This process reduce your memory usage, process time and is really fast to use it with hundreds of units.

Hope this helps

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[edited by - NeonGE on October 15, 2003 1:31:18 PM]

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I understand the concept, but I can''t imagine coding it. At least not for the application I am currently doing. Breaking a specific area into larger zones is almost impossible because the zones always change, and some large zones that may seem impossible or invalid actually are, depending on where you (the player of AI) goes.



How can I determine if are large zone is valid if the validity of the large zone is dependant on manner in which the path in the smaller zone is taken?



Better yet, how do you determine the validity of movement of a large zone?

Thanks

My signature used to suck. But it''s much better now.

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Guest Anonymous Poster
For such dynamic and context sensitive landscape, its better to use a pathing heuristic then. If the landscape changes as much as you say, how can the path the AI computed last frame be even valid beyond a couple of frames.

So instead just encode the AI with some simple pathing behaviors like move toward the target, and always turn right when someone is occulding etc.. and when it really gets stuck. Path only far enough away to get closer to the target and out of the obstacle.

It will take much longer for your agents to find their way to the target, but its a good compromise within such an enviroment and your CPU load will be managable.

If however the terrain doesnt change as much. Generate a course map, use that to path for a general path. When the agent encounters a obstacle in its path, it then recomputes a segment of that path around the obstacle but still tries to maintain itself on the original path. When it recomputes a path segment it uses the high resoultion map, and not the course map.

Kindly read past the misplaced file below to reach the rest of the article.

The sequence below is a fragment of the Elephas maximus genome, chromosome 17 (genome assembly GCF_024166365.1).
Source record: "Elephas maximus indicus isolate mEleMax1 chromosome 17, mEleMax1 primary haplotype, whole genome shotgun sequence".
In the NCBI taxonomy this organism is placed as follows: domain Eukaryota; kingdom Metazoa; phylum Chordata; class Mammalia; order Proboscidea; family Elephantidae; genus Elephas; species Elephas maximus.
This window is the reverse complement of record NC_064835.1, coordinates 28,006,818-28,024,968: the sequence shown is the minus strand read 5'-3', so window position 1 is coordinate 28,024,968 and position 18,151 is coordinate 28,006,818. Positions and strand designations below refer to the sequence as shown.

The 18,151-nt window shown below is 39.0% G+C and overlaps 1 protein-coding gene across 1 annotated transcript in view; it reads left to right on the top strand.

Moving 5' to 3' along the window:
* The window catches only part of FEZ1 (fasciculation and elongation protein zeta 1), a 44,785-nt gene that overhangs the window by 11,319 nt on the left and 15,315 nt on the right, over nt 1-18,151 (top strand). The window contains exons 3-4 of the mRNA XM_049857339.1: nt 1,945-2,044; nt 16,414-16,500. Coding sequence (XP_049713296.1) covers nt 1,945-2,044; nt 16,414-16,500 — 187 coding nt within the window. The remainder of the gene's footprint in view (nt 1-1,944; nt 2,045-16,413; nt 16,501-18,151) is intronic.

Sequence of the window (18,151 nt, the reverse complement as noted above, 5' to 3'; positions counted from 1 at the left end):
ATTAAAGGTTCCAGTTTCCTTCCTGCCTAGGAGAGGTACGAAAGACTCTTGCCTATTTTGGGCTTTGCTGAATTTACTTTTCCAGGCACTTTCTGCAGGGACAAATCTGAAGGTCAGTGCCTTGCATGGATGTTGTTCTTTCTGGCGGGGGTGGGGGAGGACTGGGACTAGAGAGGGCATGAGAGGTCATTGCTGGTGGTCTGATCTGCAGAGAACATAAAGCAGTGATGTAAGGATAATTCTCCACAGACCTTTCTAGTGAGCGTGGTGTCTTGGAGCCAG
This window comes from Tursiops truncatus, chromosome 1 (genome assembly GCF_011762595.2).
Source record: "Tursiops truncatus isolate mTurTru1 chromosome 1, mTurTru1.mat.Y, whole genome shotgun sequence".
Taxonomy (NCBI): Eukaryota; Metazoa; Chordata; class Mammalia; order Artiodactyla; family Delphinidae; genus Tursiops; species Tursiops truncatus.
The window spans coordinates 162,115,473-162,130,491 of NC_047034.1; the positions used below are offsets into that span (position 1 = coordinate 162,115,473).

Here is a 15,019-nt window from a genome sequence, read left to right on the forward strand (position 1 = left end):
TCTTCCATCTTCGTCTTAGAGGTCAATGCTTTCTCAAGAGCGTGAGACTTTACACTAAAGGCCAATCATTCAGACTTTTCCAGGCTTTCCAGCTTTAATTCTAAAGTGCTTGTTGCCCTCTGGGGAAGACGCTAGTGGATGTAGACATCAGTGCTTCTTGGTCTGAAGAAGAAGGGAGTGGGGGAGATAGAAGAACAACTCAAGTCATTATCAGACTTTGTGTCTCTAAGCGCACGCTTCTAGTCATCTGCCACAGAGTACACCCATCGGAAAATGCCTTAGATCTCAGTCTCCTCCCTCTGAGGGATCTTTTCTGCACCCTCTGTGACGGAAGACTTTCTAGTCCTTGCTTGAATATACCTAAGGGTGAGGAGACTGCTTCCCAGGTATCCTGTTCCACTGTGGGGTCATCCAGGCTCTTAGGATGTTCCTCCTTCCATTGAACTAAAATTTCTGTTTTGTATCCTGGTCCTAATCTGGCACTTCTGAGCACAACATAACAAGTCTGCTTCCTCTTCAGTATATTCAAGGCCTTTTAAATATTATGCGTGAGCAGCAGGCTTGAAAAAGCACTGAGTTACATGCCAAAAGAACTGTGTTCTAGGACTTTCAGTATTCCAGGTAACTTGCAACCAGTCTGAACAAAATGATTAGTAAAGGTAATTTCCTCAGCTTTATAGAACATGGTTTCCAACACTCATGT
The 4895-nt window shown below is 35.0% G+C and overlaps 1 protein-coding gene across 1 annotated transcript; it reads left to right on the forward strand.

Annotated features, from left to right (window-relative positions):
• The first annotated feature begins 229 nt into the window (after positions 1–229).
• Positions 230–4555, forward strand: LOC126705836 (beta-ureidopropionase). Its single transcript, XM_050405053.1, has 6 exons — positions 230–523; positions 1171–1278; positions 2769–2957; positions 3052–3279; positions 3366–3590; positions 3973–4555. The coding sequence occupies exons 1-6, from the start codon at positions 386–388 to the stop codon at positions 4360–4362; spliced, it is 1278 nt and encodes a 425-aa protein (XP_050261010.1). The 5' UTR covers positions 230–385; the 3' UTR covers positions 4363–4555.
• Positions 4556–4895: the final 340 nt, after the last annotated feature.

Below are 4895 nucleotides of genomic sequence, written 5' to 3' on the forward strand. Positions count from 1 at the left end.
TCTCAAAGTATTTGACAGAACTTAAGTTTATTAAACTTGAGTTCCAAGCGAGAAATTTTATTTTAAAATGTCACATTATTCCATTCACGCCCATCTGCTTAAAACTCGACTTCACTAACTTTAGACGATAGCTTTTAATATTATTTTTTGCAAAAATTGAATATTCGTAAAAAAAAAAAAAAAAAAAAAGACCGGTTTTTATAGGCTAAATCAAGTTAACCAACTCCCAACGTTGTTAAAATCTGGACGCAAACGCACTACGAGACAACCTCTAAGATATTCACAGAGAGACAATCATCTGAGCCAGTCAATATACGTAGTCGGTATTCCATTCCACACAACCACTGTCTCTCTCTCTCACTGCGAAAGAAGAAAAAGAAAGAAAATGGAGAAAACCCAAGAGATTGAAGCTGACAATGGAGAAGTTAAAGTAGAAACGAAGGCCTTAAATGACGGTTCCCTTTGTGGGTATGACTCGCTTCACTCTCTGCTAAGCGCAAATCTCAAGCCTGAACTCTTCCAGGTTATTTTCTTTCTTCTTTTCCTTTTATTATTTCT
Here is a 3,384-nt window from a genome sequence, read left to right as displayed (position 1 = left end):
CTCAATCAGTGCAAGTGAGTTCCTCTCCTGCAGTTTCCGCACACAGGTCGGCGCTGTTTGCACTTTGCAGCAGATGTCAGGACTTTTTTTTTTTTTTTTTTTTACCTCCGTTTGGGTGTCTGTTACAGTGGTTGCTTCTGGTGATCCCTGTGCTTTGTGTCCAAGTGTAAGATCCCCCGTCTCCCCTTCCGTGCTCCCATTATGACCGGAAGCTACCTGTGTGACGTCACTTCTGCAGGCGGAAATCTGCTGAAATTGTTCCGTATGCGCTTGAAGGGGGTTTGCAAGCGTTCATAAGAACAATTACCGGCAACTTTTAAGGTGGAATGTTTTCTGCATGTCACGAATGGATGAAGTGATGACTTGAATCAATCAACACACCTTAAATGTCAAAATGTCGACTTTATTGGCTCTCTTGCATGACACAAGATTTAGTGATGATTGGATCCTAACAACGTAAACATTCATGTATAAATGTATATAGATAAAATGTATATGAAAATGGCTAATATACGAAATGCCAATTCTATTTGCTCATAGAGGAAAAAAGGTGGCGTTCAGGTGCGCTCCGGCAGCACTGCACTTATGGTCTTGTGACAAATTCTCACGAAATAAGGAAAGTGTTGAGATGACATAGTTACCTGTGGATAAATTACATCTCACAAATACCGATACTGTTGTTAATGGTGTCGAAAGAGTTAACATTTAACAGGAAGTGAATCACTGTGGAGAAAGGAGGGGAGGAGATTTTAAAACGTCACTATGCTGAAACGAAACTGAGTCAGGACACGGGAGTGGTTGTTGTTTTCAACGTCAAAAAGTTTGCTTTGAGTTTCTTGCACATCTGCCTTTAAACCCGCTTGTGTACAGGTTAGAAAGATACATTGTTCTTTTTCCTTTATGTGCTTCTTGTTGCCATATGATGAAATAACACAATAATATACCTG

Good Luck!

-ddn

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An encountered problem is as follows:

The program I am working has as rules that a player can only move up, down, left, or right. No Diagonals. Implementing this concept with the A* algorithm made me think of a case scenario that would yeild an unwanted result (described below). Is this a good anticipation? Or with the A* algorithm simply ignore the problem below even with the movement constraints


Note, the boxes below look REALLY BAD when posted. Click on edit and the small map I want to visually express will be aligned properly.


say we have the following small map:

*----------------*
| |
| |
| |
| |
| |
| |
*----------------*

and we have player A and AI player B:

*----------------*
| B |
| |
| |
| |
| A |
| |
*----------------*

using the A* pathfinding algorithm, if I understand correctly, A* will give this path as B tries to move to A:

*----------------*
| B |
| * |
| * |
| * |
| ********A |
| |
*----------------*

Or something of the sort. But, wanting only movements of 90 degrees, the A* algorithm would do something like this:

*----------------*
| B |
| ** |
| ** |
| ** |
| *********A |
| |
*----------------*

Which is not what I am looking for (the rather weird diagonal line). Rather, for the project I am currently working on, it would be preferable to generate a path similar to the following:

*----------------*
| B************ |
| * |
| * |
| * |
| A |
| |
*----------------*

How can I modify the A* to prepare such a path? If even possible.

My signature used to suck. But it's much better now.



[edited by - ageny6 on October 15, 2003 10:48:24 PM]

[edited by - ageny6 on October 15, 2003 10:49:12 PM]

[edited by - ageny6 on October 17, 2003 12:32:14 PM]